Uber in Delhi does not run quite the same way as uber in say, a city like Los Angeles. 

The San Francisco-based creators designed the ever more popular app to streamline the process of joining ride-seeker to ride-provider utilizing the technology of GPS.  In California, ride-seeking client enters address into the uber app and within seconds, a map appears crawling with minute images of ant-like cars swarming a honey jar.  Within minutes, one of these cars is on its way, GPS seamlessly guiding it to the client’s location-enabled smartphone or a specific address.  The car arrives, the client enters and then the driver sets off to her desired destination, utilizing one of several apps which efficiently analyze traffic conditions to determine the best route.  Upon arrival, the customer exits the car and the ride is charged to her credit card, a cashless transaction involving the bare minimum of driver-rider interaction.  One individualized automaton bobbing through a sterile universe of self-proficient consumer-workers.

In Delhi, however, it is quite the inverse situation, and not just because you have the option to pay with cash.  Firstly, attempting to open the uber app is a hit-or-miss affair (same applies to Ola, the Indian version of this taxi service masquerading as a tech company, but for brevity’s sake, let’s just stick to uber and remember it’s a catch-all term for all “ride-sharing” apps).  It may open.  It may not.  It may still think that you’re on your last ride completed six days ago.  Who knows?  Then, if it doesn't open, the network will doubtlessly be slow so it can take upward of twenty minutes to enter the pick-up address and your destination.  Once a car is on its way, the driver will invariably call and ask you where you are and how to get there.  This is very befuddling because it belies the point of GPS which should in fact guide him to you.  If you’re a barely-Hindi-speaking person like myself, you must grab the nearest Hindi-speaker who will spend no less than four minutes giving detailed instructions about your location.  Sometimes when you’re in a strange place, this kind good Samaritan is actually a complete stranger whom you just collared and then shoved your cell phone in his/her face gesticulating with panicked gestures.  On a good day, the driver will just call one time.  On a bad day, the driver may call up to six times to actually find you.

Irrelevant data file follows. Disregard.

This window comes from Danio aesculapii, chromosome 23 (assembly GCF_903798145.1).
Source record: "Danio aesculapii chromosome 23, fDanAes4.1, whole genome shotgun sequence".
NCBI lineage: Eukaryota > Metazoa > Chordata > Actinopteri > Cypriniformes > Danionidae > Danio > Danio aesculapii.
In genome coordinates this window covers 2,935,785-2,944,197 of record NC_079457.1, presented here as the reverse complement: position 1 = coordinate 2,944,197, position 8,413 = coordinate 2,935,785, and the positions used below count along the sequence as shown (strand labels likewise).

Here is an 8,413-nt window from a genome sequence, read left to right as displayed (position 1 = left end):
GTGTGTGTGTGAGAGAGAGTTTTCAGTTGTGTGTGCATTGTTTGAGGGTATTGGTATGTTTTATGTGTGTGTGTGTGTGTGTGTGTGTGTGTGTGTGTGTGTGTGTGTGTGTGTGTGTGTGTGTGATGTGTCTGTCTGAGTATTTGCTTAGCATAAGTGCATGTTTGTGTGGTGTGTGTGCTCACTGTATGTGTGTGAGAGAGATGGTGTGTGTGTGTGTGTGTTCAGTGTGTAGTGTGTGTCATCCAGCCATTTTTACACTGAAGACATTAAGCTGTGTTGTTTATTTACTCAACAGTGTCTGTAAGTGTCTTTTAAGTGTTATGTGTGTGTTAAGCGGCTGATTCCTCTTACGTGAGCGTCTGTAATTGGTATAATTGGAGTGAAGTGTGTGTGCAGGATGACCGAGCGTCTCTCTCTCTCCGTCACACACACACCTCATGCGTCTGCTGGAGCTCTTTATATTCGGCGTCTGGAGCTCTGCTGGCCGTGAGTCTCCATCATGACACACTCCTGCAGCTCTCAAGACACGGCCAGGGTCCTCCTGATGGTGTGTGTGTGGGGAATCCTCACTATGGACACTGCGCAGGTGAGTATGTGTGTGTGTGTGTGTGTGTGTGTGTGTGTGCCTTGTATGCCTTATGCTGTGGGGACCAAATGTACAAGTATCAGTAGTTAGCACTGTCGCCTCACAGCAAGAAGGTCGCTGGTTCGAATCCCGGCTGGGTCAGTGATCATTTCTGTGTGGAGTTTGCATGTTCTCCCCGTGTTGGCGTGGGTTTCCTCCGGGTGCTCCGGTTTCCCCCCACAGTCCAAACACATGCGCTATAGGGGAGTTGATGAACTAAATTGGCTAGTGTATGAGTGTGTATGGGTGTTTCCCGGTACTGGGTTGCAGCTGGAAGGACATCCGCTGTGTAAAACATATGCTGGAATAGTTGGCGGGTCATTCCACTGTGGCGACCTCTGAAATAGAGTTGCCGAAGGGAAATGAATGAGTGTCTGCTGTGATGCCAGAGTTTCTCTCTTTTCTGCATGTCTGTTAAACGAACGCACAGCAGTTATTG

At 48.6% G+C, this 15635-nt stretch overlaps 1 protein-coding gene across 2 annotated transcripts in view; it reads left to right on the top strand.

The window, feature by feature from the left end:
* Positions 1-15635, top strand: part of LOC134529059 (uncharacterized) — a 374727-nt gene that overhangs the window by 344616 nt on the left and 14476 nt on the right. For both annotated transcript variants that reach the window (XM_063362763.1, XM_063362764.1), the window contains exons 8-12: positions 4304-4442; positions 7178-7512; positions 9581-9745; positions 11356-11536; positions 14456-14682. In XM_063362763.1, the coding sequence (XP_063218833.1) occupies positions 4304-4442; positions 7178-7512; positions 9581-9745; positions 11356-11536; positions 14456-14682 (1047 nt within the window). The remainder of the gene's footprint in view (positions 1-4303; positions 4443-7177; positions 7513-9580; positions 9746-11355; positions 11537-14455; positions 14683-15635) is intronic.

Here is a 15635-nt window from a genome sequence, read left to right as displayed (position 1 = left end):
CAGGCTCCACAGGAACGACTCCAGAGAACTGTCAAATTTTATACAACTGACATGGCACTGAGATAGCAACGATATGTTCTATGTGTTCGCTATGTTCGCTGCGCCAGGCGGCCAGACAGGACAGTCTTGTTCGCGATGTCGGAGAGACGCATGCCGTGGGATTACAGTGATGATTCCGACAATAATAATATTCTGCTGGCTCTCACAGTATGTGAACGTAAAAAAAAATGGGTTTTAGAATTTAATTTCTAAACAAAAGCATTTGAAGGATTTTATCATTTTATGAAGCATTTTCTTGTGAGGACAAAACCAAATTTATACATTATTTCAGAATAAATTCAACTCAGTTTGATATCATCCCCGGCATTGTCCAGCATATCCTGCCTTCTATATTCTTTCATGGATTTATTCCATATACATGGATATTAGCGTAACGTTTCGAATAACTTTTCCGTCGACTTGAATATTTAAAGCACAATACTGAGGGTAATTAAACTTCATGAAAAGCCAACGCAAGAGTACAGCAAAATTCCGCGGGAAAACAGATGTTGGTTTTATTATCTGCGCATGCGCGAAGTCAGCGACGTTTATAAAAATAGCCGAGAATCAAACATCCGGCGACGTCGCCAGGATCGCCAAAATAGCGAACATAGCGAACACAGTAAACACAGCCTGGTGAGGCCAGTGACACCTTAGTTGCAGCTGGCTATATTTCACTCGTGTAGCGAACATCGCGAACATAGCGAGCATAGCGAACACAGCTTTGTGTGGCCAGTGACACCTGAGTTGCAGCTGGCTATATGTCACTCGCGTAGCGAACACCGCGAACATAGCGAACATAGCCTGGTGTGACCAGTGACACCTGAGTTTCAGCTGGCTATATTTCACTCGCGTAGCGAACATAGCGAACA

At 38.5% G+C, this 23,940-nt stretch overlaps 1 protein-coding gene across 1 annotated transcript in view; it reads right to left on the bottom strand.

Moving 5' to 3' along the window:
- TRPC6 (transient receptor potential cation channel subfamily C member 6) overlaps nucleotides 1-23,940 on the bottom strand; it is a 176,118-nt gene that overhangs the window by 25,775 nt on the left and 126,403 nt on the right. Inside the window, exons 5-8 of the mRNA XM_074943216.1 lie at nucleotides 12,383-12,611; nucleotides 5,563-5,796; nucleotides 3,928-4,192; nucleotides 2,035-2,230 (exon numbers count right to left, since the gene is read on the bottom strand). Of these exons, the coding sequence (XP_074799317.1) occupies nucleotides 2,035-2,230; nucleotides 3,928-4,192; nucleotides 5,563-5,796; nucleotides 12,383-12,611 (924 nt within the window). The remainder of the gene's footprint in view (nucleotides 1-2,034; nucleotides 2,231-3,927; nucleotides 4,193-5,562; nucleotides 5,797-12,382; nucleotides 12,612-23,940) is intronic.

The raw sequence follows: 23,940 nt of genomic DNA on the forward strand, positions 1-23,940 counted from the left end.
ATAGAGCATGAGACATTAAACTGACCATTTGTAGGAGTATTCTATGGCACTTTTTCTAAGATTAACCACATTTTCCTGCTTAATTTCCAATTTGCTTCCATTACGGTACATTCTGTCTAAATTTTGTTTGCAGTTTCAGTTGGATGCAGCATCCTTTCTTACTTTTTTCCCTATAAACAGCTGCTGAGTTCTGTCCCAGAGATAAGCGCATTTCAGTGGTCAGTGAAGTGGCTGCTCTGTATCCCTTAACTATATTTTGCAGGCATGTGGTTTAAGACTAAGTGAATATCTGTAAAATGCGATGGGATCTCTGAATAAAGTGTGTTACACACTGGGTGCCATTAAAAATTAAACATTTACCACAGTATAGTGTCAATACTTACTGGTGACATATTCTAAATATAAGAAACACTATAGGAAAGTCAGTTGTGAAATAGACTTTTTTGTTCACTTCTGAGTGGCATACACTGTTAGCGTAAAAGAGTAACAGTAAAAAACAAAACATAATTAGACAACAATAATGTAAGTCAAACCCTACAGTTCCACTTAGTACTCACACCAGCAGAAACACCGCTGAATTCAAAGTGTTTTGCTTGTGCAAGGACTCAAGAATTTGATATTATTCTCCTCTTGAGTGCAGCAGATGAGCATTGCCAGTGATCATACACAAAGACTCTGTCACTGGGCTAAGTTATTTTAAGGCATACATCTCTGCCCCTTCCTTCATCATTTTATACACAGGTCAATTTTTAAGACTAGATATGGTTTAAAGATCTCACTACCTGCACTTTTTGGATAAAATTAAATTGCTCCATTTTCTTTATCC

By this stage, you are already late.


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Melissa Tandiwe Myambo is an author, academic

and aerobics instructor.








Homo sum: humani nil
a me alienum puto


Communal Uber in Delhi,

                                      Traffic-Jammed Ethics
                                                       


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